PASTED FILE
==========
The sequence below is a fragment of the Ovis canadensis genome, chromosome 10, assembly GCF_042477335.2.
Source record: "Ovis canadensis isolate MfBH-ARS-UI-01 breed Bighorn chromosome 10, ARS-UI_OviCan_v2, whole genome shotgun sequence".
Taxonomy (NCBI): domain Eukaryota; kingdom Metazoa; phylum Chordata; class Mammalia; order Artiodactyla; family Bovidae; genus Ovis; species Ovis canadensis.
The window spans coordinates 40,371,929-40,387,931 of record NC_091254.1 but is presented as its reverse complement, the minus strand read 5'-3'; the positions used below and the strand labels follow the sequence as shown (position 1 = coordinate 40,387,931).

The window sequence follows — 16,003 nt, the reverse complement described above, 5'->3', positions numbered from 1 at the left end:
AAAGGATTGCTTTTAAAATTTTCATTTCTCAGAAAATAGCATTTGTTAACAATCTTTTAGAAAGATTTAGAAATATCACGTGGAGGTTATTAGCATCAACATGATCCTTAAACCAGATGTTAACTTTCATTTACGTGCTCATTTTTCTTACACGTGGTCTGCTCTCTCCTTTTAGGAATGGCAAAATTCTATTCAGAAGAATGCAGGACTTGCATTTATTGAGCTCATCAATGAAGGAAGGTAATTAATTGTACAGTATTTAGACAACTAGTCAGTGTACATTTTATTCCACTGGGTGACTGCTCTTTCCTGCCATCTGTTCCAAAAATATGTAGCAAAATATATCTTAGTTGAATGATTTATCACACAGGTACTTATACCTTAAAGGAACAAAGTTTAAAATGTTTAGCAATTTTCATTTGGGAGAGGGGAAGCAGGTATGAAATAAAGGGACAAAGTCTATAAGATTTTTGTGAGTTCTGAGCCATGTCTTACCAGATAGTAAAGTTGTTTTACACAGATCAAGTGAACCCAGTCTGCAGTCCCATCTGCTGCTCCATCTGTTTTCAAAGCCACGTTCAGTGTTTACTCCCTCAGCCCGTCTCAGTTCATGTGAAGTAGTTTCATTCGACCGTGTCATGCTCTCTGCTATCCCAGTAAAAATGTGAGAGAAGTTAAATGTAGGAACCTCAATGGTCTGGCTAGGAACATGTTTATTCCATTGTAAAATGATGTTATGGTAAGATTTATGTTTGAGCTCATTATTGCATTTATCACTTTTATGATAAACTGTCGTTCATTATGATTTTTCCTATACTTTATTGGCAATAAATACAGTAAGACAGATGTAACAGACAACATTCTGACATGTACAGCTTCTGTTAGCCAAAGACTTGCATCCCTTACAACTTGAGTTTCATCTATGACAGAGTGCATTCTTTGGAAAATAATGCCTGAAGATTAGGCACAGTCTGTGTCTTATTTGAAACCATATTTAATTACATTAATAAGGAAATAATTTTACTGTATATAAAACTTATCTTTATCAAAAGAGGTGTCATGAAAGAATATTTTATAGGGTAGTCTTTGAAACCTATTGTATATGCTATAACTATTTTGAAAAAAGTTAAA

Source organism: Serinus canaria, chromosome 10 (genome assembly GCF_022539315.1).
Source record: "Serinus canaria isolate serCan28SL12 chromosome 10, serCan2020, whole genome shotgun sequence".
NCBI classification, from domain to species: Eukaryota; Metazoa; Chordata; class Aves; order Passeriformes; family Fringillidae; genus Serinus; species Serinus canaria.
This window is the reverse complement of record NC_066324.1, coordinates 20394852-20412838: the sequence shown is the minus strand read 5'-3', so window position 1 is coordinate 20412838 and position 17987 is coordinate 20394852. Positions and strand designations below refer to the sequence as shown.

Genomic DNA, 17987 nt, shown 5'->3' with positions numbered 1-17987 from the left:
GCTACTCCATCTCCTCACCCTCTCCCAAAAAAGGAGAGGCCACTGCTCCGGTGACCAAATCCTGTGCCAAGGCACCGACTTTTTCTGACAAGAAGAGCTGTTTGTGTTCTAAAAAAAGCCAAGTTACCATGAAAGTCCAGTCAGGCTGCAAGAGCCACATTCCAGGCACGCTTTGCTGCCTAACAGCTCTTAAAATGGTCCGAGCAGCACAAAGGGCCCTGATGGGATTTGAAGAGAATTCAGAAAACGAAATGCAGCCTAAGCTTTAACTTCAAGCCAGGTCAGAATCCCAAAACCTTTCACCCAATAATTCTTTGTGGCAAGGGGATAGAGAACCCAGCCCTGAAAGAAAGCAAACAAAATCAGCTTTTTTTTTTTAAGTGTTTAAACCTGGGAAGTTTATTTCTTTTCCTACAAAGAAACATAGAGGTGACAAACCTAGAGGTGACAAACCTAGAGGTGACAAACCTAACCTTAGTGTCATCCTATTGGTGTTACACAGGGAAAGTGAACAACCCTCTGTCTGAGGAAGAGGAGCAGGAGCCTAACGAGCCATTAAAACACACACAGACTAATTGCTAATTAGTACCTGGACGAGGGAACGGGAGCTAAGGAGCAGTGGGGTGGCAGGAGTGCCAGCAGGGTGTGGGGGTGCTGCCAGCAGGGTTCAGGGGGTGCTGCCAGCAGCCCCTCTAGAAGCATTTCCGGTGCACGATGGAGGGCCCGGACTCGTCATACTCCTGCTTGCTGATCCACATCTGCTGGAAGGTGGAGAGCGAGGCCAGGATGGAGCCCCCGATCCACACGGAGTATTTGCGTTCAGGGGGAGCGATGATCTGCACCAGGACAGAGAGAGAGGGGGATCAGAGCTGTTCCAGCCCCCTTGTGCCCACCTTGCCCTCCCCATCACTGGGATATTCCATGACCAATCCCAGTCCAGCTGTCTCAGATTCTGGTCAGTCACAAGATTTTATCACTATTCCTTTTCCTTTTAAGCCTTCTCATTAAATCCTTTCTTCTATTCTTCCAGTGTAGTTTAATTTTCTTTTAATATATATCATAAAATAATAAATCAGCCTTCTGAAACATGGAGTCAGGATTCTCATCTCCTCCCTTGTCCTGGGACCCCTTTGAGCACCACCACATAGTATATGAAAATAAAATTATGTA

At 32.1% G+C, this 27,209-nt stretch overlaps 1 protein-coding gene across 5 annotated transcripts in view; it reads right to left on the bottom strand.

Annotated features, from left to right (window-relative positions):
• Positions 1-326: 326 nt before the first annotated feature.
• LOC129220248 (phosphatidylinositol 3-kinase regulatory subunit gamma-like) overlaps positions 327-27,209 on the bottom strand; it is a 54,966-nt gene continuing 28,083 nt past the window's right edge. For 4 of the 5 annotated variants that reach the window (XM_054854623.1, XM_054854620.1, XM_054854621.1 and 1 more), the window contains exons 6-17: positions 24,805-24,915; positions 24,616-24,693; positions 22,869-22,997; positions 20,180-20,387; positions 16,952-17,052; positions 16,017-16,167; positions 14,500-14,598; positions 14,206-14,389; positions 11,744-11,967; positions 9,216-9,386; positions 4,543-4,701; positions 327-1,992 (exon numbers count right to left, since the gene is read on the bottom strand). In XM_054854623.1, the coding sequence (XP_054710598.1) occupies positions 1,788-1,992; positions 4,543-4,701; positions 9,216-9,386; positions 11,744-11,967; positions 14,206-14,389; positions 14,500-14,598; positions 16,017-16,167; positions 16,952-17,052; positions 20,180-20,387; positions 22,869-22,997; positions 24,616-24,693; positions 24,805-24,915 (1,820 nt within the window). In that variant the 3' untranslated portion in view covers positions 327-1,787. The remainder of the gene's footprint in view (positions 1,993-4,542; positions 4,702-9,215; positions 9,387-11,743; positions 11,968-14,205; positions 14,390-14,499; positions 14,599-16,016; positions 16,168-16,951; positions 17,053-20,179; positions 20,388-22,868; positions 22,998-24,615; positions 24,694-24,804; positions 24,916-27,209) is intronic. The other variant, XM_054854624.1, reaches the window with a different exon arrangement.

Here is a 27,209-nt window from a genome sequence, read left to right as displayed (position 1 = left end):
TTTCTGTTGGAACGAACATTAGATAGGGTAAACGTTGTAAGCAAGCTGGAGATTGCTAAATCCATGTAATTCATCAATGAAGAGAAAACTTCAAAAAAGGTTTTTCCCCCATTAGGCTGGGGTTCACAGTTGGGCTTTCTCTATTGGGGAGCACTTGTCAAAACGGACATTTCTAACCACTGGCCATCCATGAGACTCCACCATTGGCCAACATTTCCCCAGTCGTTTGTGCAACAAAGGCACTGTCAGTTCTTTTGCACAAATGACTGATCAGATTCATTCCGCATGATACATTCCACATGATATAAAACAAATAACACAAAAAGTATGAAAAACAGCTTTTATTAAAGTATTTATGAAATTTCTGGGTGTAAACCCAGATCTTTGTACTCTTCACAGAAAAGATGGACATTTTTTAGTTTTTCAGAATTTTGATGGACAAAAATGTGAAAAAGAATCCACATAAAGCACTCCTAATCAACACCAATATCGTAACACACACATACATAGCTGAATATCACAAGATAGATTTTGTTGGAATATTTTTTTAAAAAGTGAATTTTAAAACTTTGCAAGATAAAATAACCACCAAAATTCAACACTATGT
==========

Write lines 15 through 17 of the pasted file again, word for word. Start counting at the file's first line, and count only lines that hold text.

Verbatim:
• Positions 1-326: 326 nt before the first annotated feature.
• LOC129220248 (phosphatidylinositol 3-kinase regulatory subunit gamma-like) overlaps positions 327-27,209 on the bottom strand; it is a 54,966-nt gene continuing 28,083 nt past the window's right edge. For 4 of the 5 annotated variants that reach the window (XM_054854623.1, XM_054854620.1, XM_054854621.1 and 1 more), the window contains exons 6-17: positions 24,805-24,915; positions 24,616-24,693; positions 22,869-22,997; positions 20,180-20,387; positions 16,952-17,052; positions 16,017-16,167; positions 14,500-14,598; positions 14,206-14,389; positions 11,744-11,967; positions 9,216-9,386; positions 4,543-4,701; positions 327-1,992 (exon numbers count right to left, since the gene is read on the bottom strand). In XM_054854623.1, the coding sequence (XP_054710598.1) occupies positions 1,788-1,992; positions 4,543-4,701; positions 9,216-9,386; positions 11,744-11,967; positions 14,206-14,389; positions 14,500-14,598; positions 16,017-16,167; positions 16,952-17,052; positions 20,180-20,387; positions 22,869-22,997; positions 24,616-24,693; positions 24,805-24,915 (1,820 nt within the window). In that variant the 3' untranslated portion in view covers positions 327-1,787. The remainder of the gene's footprint in view (positions 1,993-4,542; positions 4,702-9,215; positions 9,387-11,743; positions 11,968-14,205; positions 14,390-14,499; positions 14,599-16,016; positions 16,168-16,951; positions 17,053-20,179; positions 20,388-22,868; positions 22,998-24,615; positions 24,694-24,804; positions 24,916-27,209) is intronic. The other variant, XM_054854624.1, reaches the window with a different exon arrangement.

Here is a 27,209-nt window from a genome sequence, read left to right as displayed (position 1 = left end):